How do you stop employees from clicking on phishing emails?

February 27, 2020, MOQdigital

3-minute read

Cyber Security

MOQDIGITAL phising emails

Phishing is one of the most pernicious forms of attack that there is – and it always will be. Although phishing often involves advanced malware and sophisticated hacking techniques, phishing truly requires no code at its core.

In fact, the most effective new form of phishing – an attack known as Business Email Compromise (BEC) – requires no coding at all. With one-third of successful data breaches caused by phishing, educating your employees is more important than ever. Here’s what they should look out for. 

Credential theft phishing attacks 

One of the most common forms of phishing attack involves stealing a user’s credentials – this form of attack grew 70 percent in 2018. This kind of phishing usually involves something known as a “man in the middle” attack. It works like this: 

  • The target gets an email purporting to be from a service they’re subscribed to 
  • It asks them to perform an administrative task that requires their password 
  • They click a link and are taken to a fake login page 

In the most sophisticated form of this attack, the fake login page transmits the user’s real credentials to a real login page, then redirects them to their account. This means that the user has no idea that their credentials have been stolen. 

Malware-dropping phishing attacks 

This is a more classical – yet still prevalent – form of phishing. Instead of sending an email with a link to a login form, attackers send an email that looks like it’s from a colleague, a vendor, or a friend. The email has a file, usually a word document or an Excel file. When opened, malware embedded in the file executes, deploying ransomware, a banking trojan, or another form of malware designed to spy on your endpoint.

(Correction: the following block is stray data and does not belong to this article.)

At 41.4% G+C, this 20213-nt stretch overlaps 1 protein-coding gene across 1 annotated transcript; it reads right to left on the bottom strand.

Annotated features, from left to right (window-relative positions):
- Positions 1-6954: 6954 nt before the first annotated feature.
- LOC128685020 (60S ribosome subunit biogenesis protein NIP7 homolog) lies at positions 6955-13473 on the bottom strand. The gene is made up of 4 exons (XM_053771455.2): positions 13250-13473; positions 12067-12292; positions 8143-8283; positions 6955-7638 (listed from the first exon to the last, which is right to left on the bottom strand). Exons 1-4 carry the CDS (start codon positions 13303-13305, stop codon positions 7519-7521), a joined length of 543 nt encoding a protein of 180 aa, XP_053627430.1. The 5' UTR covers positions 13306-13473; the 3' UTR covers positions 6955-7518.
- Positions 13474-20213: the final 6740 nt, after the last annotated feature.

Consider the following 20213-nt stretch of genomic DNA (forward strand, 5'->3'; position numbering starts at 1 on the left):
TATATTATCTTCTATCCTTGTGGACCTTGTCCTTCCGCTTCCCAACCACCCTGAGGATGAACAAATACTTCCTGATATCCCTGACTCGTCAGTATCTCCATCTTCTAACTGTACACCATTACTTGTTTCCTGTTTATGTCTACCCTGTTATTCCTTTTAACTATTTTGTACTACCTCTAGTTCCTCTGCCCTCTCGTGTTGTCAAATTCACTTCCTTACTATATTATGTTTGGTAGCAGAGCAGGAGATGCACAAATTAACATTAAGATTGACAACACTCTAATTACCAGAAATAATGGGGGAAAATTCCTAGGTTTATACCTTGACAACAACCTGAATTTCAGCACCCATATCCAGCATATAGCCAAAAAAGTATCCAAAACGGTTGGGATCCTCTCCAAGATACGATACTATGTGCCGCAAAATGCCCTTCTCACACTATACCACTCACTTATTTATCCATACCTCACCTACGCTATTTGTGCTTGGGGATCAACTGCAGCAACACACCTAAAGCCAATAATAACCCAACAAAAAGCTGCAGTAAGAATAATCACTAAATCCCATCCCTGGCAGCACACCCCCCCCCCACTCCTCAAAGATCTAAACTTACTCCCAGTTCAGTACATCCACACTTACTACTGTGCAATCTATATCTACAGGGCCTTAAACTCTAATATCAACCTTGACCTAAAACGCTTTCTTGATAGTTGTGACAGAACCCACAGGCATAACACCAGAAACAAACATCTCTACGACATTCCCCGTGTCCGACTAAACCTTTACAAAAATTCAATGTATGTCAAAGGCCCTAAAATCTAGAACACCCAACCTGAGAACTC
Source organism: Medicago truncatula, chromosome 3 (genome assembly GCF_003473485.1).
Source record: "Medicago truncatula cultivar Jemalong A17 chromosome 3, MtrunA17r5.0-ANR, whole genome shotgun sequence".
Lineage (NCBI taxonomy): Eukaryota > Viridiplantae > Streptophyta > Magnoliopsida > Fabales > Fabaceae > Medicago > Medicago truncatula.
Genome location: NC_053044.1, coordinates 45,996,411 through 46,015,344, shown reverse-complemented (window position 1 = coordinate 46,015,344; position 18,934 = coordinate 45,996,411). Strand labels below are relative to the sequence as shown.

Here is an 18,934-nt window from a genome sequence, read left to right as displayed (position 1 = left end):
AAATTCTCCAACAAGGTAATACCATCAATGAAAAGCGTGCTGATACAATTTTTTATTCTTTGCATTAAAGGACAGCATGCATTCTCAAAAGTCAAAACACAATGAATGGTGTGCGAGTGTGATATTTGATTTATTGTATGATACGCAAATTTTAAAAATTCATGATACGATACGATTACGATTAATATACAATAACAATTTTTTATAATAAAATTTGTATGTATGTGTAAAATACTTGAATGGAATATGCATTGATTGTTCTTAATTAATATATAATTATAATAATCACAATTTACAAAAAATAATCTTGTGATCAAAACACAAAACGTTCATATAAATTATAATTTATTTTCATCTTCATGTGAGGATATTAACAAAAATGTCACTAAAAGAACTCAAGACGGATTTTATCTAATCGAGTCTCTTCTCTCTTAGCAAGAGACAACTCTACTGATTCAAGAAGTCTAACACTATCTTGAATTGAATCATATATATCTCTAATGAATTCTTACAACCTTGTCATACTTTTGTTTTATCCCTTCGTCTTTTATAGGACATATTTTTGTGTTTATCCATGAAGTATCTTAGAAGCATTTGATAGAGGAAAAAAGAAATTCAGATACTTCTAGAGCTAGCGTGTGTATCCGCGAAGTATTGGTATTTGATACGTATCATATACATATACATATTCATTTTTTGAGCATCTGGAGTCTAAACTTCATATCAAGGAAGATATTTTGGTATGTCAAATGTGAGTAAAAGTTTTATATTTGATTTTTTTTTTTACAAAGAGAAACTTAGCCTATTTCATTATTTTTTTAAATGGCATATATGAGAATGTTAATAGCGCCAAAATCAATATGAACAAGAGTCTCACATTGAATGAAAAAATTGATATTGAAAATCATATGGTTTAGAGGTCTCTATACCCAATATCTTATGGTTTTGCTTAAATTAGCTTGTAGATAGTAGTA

Business Email Compromise Redirects Payments 

BEC is a pure form of social engineering attack. Instead of using malware or phishing sites, the attacker poses as your boss, your CEO, or a vendor, and asks you to pay an invoice by wiring company funds to a designated account. Since your boss’s email looks legitimate and contains a properly formatted invoice, you have no problem doing this – but you’ve just sent money to a criminal. BEC is a dangerous form of attack because it is very easy to be fooled. Businesses lost over $1.9 billion AUD to BEC in 2018. 

To defeat phishing attacks, knowing is half the battle 

Simply by knowing that these attacks exist and what they look like can help your employees resist the temptation to click on a bad link or attachment. In addition, there are a number of key signifiers: 

  • The email domain and the link URL will resemble that of a legitimate sender, but the attacker won’t be able to duplicate it exactly 
  • Branding or images may be off or out of date 
  • The wording may not be exactly what your boss or colleague would use – and they react uncharacteristically if you ask questions 

Frequent training with fake phishing email campaigns can reduce the likeliness of a successful phishing attack by up to 50 percent over time, but this isn’t the only step you can take. Admins need to implement robust email filters, then reverse-engineer any email that gets through the filters in order to continually reinforce their defenses. 

Resist phishing attacks with MOQ 

If you’re curious about how to build strong email defenses and train your employees, the time to act is now – before a phishing attack can strike. Talk to MOQdigital today and learn how we can help.